Interview: Weredog (Special Edition)

Today we are proud to bring you a UK Special. We have managed to arrange a meeting with probably the biggest maker on our little island. Weredog is a young but rapidly growing shop based in Bristol, United Kingdom. 
They had an overwhelmingly successful Black Friday and Weredog Day sale in 2019 which speaks volumes of their presence in the toy market.
Please enjoy this special extended edition of Interview with a Dongsmith.

[Monster Smash]: Thank you for this, I really appreciate it and certainly look forward to hearing from you. If you have any questions for me then, by all means, go for it.

[Karabiner]: ‘Ello! No worries at all :>

[Monster Smash]: Firstly, what should we call you? Kara the name you go by or something else?

[Karabiner]: It’s usually ‘Kara‘, the full name always sounds kind of formal to me. x)

[MS]: Haha, I know the feeling, as far as pronouns go, how would you like to be referred to? He, she, they?

[Kara]: He/they is fine! I do sort of float a bit, but it’s largely a character exploration thing.

[MS]: Makes sense, I was a Furry many many years ago and certainly don’t consider myself one now but Fergus started as a fun creation for the brand that is sorta me now.

[Kara]: I think it’s pretty much undeniable that I’m in the fandom, honestly, the aesthetic just works for me. X3

[MS]: I have questions around that later on, to be honest, seeing Weredog grow etc I always thought that was the case. We’ll get into that in a bit as I’m really keen to learn more about you.

Could you tell me a little about yourself, your background and what your official role/title is at Weredog?

[Kara]: Well, I’m 27, I’m what I think I’d generally call a ‘tinkerer’, and I suppose my hobby background would largely be… Engineering, though my degree is in photography. o:

As for titles, we’ve actually discussed that a lot – ‘owner’ always sounded a bit off, but I am the founder and I generally guide the brand and the products we release.

So… CEO? Creative director? X3 They sound a bit too “important” for the size of the team right now but I think they work.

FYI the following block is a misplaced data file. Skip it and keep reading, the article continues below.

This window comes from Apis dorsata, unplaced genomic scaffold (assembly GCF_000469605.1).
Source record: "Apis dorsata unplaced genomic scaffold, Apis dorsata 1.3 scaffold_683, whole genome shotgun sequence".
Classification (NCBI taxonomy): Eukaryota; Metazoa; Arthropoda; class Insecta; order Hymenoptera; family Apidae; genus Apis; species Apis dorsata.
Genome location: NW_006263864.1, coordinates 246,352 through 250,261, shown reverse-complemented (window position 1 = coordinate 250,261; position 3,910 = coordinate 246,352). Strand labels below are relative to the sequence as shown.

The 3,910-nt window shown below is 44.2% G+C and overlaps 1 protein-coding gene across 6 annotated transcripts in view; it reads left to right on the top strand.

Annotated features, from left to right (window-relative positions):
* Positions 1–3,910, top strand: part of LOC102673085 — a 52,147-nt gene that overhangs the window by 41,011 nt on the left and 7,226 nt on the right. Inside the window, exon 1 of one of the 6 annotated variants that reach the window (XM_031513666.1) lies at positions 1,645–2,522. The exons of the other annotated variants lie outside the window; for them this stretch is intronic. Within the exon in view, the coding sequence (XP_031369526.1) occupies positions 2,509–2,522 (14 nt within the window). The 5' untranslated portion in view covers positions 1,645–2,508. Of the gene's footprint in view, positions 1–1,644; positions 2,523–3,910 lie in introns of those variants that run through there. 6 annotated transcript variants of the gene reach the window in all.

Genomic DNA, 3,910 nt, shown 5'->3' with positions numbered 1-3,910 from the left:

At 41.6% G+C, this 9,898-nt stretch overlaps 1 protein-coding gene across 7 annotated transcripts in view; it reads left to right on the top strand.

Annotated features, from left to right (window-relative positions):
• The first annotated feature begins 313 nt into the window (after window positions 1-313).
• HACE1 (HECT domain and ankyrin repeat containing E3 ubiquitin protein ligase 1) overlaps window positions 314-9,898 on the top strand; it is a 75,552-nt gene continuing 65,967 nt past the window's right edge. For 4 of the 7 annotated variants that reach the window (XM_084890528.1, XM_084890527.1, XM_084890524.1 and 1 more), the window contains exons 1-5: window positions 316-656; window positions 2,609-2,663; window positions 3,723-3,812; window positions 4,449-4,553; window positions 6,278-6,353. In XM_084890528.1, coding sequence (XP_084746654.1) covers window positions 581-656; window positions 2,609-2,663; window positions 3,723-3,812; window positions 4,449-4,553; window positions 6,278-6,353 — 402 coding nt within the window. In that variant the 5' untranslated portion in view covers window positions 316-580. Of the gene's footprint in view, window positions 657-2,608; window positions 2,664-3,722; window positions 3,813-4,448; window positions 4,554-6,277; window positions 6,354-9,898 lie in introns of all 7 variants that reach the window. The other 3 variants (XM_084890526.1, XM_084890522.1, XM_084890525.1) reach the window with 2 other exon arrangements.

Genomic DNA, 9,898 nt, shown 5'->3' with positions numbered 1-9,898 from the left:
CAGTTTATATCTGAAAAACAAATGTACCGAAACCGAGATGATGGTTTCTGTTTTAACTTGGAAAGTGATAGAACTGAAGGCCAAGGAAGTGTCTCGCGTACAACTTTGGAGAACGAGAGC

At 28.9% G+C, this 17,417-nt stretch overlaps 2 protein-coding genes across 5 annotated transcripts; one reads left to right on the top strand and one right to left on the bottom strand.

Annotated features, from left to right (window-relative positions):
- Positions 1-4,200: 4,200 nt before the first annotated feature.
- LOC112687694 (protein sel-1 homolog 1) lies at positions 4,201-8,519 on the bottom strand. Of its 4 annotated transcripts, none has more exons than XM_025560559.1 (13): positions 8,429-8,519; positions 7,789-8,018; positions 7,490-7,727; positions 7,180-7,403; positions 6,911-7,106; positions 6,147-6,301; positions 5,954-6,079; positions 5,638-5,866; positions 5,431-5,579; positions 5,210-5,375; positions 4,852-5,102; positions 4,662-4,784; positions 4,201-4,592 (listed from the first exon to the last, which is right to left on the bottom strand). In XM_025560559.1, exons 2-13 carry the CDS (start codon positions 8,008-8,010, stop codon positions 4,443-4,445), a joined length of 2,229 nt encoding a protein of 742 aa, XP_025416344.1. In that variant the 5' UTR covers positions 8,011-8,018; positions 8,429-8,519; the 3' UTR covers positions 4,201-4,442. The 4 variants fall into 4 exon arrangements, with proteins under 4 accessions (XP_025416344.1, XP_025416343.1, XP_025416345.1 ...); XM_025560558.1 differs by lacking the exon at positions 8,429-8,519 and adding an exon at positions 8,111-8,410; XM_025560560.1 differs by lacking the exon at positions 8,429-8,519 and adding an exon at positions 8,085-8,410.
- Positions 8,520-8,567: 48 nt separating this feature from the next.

[MS]: Do you do the photography of your products given your background?

[Kara]: Yep! Absolutely everything we’ve released media-wise has been me – I will admit I need to re-shoot our product images for consistency though. x)

I also keep the site’s aesthetic coordinated, so, colour scheme, fonts, etc.

[MS]: That’s certainly a back catalogue of work then.

[Kara]: Aah, a reshoot would only be a couple of hours. As long as we have all the toys at hand anyway!

I do enjoy the photography side, obviously – it was my main hobby for a really long time, so getting to apply it here has been fun.

[MS]: Did you always do Product Photography? I did photography for a long time but it was all wildlife stuff. It was quite the learning curve to photograph glossy, sparkly silicone toys.

[Kara]: Actually no! I typically did landscapes, light-painting, long exposure stuff… But I think it helped, considering the amount of artificial lighting I used.


[MS]: Did you always do Product Photography? I did photography for a long time but it was all wildlife stuff. It was quite the learning curve to photograph glossy, sparkly silicone toys.

[Kara]: Actually no! I typically did landscapes, light-painting, long exposure stuff… But I think it helped, considering the amount of artificial lighting I used.

[MS]: Those are great. I have tried landscapes and I honestly do not have an eye for it.

[Kara]: Thank! And yeah don’t worry o: But yeah, I mean, I’ve always been interested in knowing how to do things myself, where the ‘magic’ lays – photography had/has that appeal.

[MS]: You said you were a tinkerer (if that’s a word) and I feel like that describes a lot of makers very well as we all have to sculpt, draw, photograph etc.

[Kara]: Tinkerer, yep X3 I am not a sculptor myself, or an illustrator (though I do paint from time to time).

I just enjoy making things in various for me o: Actually, that chessboard image up there was lit with a three-channel RGB laser I designed and 3D printed, hahaha.